Recently, new mini options contracts began trading on five of the largest, listed securities: Apple (NASDAQ:AAPL), Amazon (NASDAQ:AMZN), Google (NASDAQ:GOOG) SPDR Gold Shares (NYSEARCA:GLD) and the SPDR S&P 500 ETF (NYSEARCA:SPY). As opposed to their larger parents, which represent 100 shares of the underlying securities, these new offspring cover only ten shares of the underlying securities.
These new "options" offer individual investors even more options when it comes to investing their hard-earned monies. For those who still believe in the investment premises of the aforementioned securities, the new minis offer even more choices for ways to invest and to insure one's portfolio. For example, at present, an individual investor interested in purchasing a few shares of AAPL can now sell an out-of-the-money Put, collect the premium and wait to see if Apple's shares go on sale. Not sure what all of that means; well, let's put it in a visual context for you.
Presently, AAPL is trading for @ $453.00 per share. If an investor were to believe that AAPL at $450.00 (or $445.00) per share were to be a good deal, then he or she could sell an out-of-the-money April (APR) 450.00 Put for 10.35 per contract (8.55 per contract for the APR 445.00 Put). As such, the investor collects a premium worth $103.50 (10.35 x 10 shares = 103.50) for the APR 450.00 Put, or $85.00 (8.55 x 10 = 85.50) for the APR 445.00 Put. If the investor does not exit the trade (i.e. the contract) prior to the expiration date (i.e. April 19th in this case), he or she keeps the premium, regardless of AAPL's share price on that date.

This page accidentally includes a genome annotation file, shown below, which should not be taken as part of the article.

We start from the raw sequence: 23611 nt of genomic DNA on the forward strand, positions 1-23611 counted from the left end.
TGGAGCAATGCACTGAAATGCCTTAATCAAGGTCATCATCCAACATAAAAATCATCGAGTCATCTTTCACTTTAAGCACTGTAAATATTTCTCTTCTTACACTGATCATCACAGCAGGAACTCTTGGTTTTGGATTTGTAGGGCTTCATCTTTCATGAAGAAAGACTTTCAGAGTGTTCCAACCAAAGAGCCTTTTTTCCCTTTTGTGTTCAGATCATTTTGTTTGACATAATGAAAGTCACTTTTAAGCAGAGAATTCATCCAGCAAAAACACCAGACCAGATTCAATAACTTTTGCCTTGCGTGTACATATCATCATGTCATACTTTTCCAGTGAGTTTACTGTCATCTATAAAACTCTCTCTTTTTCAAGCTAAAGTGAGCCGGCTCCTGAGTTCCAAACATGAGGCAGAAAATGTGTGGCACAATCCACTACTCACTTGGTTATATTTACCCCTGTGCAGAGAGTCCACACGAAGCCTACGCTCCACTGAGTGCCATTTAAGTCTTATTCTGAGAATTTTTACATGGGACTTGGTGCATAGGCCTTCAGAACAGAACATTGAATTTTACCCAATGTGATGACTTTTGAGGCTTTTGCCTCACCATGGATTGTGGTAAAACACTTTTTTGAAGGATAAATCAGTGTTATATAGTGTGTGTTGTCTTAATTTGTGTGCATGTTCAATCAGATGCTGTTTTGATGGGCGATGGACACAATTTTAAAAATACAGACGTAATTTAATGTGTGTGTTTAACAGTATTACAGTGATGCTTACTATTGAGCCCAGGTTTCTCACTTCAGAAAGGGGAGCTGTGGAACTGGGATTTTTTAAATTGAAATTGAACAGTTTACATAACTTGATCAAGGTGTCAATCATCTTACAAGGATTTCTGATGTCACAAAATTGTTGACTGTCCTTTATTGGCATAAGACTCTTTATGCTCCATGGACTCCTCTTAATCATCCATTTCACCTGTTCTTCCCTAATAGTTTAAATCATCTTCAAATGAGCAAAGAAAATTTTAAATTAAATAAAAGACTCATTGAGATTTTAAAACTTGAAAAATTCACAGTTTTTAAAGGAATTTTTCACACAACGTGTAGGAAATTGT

If, on the expiration date, AAPL is trading at 450.00 or higher (445.00 or higher in the case of the 445.00 Put), then the contract "expires worthless" and nothing further happens. If, however, AAPL is trading at a price of 449.00 or lower (444.99 in the case of the 445.00 Put) then the investor is obligated to purchase ten shares of the underlying security (AAPL in this case) for the contracted amount (i.e. 450.00 in the case of the 450.00 Put, or 445.00 in the case of the 445.00 Put).
The nice feature about the new minis is that an individual investor can now employ the same strategies that institutional and more well capitalized investors employ. Instead of committing to purchasing 100 shares of Apple's stock at a price of $45,000.00 (450.00 x 100 = 45,000.00), an individual can now pick-up ten share of Apple's stock for less than $4,500.00 (450.00 x 10 = 4,500.00). Why less you ask? Because you collected a premium of $103.50 when you sold the Put, which reduces the total purchase price to $4,396.50 (4,500.00 - 103.50 = 4,396.50). Please take note that none of the above figures take into account broker commissions and/or fees.
Note: Chart & options information compliments of optionsXpress
Disclosure: I have no positions in any stocks mentioned, and no plans to initiate any positions within the next 72 hours.